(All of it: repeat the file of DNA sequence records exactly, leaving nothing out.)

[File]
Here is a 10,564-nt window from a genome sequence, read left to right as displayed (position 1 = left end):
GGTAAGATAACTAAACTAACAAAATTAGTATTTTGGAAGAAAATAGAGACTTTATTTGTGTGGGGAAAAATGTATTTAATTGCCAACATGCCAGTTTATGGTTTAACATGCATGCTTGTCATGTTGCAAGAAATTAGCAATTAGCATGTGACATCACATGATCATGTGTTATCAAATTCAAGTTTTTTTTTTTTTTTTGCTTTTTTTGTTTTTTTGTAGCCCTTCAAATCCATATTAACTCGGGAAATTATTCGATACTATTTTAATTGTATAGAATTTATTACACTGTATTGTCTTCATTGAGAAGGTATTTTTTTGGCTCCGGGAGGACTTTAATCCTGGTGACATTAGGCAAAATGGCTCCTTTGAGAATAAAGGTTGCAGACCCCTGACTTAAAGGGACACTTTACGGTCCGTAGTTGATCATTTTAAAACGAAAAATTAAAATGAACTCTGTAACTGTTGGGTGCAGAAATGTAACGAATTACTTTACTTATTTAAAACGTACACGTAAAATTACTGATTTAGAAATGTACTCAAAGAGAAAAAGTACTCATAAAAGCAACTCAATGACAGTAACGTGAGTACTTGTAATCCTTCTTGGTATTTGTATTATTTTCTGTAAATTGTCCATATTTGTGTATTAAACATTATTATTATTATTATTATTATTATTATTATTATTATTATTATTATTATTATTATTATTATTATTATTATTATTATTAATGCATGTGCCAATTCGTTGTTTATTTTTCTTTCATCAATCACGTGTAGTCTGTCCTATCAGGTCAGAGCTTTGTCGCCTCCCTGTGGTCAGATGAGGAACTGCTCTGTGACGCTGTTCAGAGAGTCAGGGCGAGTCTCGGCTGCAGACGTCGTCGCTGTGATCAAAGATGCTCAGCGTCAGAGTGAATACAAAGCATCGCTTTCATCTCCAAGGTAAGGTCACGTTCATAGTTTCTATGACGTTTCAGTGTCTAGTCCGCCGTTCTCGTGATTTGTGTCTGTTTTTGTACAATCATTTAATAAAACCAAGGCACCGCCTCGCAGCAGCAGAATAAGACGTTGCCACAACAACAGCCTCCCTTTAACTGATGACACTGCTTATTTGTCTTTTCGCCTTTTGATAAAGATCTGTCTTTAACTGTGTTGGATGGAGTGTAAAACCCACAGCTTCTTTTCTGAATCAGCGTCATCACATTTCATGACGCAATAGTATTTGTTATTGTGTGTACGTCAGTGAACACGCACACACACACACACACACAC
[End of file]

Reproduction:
Here is a 10,564-nt window from a genome sequence, read left to right as displayed (position 1 = left end):
GGTAAGATAACTAAACTAACAAAATTAGTATTTTGGAAGAAAATAGAGACTTTATTTGTGTGGGGAAAAATGTATTTAATTGCCAACATGCCAGTTTATGGTTTAACATGCATGCTTGTCATGTTGCAAGAAATTAGCAATTAGCATGTGACATCACATGATCATGTGTTATCAAATTCAAGTTTTTTTTTTTTTTTTGCTTTTTTTGTTTTTTTGTAGCCCTTCAAATCCATATTAACTCGGGAAATTATTCGATACTATTTTAATTGTATAGAATTTATTACACTGTATTGTCTTCATTGAGAAGGTATTTTTTTGGCTCCGGGAGGACTTTAATCCTGGTGACATTAGGCAAAATGGCTCCTTTGAGAATAAAGGTTGCAGACCCCTGACTTAAAGGGACACTTTACGGTCCGTAGTTGATCATTTTAAAACGAAAAATTAAAATGAACTCTGTAACTGTTGGGTGCAGAAATGTAACGAATTACTTTACTTATTTAAAACGTACACGTAAAATTACTGATTTAGAAATGTACTCAAAGAGAAAAAGTACTCATAAAAGCAACTCAATGACAGTAACGTGAGTACTTGTAATCCTTCTTGGTATTTGTATTATTTTCTGTAAATTGTCCATATTTGTGTATTAAACATTATTATTATTATTATTATTATTATTATTATTATTATTATTATTATTATTATTATTATTATTATTATTATTATTATTAATGCATGTGCCAATTCGTTGTTTATTTTTCTTTCATCAATCACGTGTAGTCTGTCCTATCAGGTCAGAGCTTTGTCGCCTCCCTGTGGTCAGATGAGGAACTGCTCTGTGACGCTGTTCAGAGAGTCAGGGCGAGTCTCGGCTGCAGACGTCGTCGCTGTGATCAAAGATGCTCAGCGTCAGAGTGAATACAAAGCATCGCTTTCATCTCCAAGGTAAGGTCACGTTCATAGTTTCTATGACGTTTCAGTGTCTAGTCCGCCGTTCTCGTGATTTGTGTCTGTTTTTGTACAATCATTTAATAAAACCAAGGCACCGCCTCGCAGCAGCAGAATAAGACGTTGCCACAACAACAGCCTCCCTTTAACTGATGACACTGCTTATTTGTCTTTTCGCCTTTTGATAAAGATCTGTCTTTAACTGTGTTGGATGGAGTGTAAAACCCACAGCTTCTTTTCTGAATCAGCGTCATCACATTTCATGACGCAATAGTATTTGTTATTGTGTGTACGTCAGTGAACACGCACACACACACACACACACAC